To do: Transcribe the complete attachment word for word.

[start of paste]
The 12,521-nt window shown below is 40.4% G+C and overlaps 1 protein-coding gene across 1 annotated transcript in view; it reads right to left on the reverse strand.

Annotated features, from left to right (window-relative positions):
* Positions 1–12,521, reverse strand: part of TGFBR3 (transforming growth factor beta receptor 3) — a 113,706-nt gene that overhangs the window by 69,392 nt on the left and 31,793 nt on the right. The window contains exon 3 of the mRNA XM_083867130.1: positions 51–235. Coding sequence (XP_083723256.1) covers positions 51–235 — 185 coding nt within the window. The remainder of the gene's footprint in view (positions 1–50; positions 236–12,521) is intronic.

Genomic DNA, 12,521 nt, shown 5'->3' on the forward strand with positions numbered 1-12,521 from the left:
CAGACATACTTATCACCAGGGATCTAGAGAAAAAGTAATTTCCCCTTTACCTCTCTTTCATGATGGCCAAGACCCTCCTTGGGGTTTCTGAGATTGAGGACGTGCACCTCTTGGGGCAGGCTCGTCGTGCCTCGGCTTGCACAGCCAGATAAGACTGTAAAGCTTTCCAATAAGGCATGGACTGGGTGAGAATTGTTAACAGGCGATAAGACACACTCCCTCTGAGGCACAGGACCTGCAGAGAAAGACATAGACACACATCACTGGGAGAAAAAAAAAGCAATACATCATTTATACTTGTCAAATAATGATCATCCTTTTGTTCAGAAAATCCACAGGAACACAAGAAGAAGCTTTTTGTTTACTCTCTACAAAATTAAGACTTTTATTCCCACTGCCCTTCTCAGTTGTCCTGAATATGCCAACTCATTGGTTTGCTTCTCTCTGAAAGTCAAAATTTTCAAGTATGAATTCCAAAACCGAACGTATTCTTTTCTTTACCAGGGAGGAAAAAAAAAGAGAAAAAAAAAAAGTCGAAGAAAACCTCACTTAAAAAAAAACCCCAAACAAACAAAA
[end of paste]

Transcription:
The 12,521-nt window shown below is 40.4% G+C and overlaps 1 protein-coding gene across 1 annotated transcript in view; it reads right to left on the reverse strand.

Annotated features, from left to right (window-relative positions):
* Positions 1–12,521, reverse strand: part of TGFBR3 (transforming growth factor beta receptor 3) — a 113,706-nt gene that overhangs the window by 69,392 nt on the left and 31,793 nt on the right. The window contains exon 3 of the mRNA XM_083867130.1: positions 51–235. Coding sequence (XP_083723256.1) covers positions 51–235 — 185 coding nt within the window. The remainder of the gene's footprint in view (positions 1–50; positions 236–12,521) is intronic.

Genomic DNA, 12,521 nt, shown 5'->3' on the forward strand with positions numbered 1-12,521 from the left:
CAGACATACTTATCACCAGGGATCTAGAGAAAAAGTAATTTCCCCTTTACCTCTCTTTCATGATGGCCAAGACCCTCCTTGGGGTTTCTGAGATTGAGGACGTGCACCTCTTGGGGCAGGCTCGTCGTGCCTCGGCTTGCACAGCCAGATAAGACTGTAAAGCTTTCCAATAAGGCATGGACTGGGTGAGAATTGTTAACAGGCGATAAGACACACTCCCTCTGAGGCACAGGACCTGCAGAGAAAGACATAGACACACATCACTGGGAGAAAAAAAAAGCAATACATCATTTATACTTGTCAAATAATGATCATCCTTTTGTTCAGAAAATCCACAGGAACACAAGAAGAAGCTTTTTGTTTACTCTCTACAAAATTAAGACTTTTATTCCCACTGCCCTTCTCAGTTGTCCTGAATATGCCAACTCATTGGTTTGCTTCTCTCTGAAAGTCAAAATTTTCAAGTATGAATTCCAAAACCGAACGTATTCTTTTCTTTACCAGGGAGGAAAAAAAAAGAGAAAAAAAAAAAGTCGAAGAAAACCTCACTTAAAAAAAAACCCCAAACAAACAAAA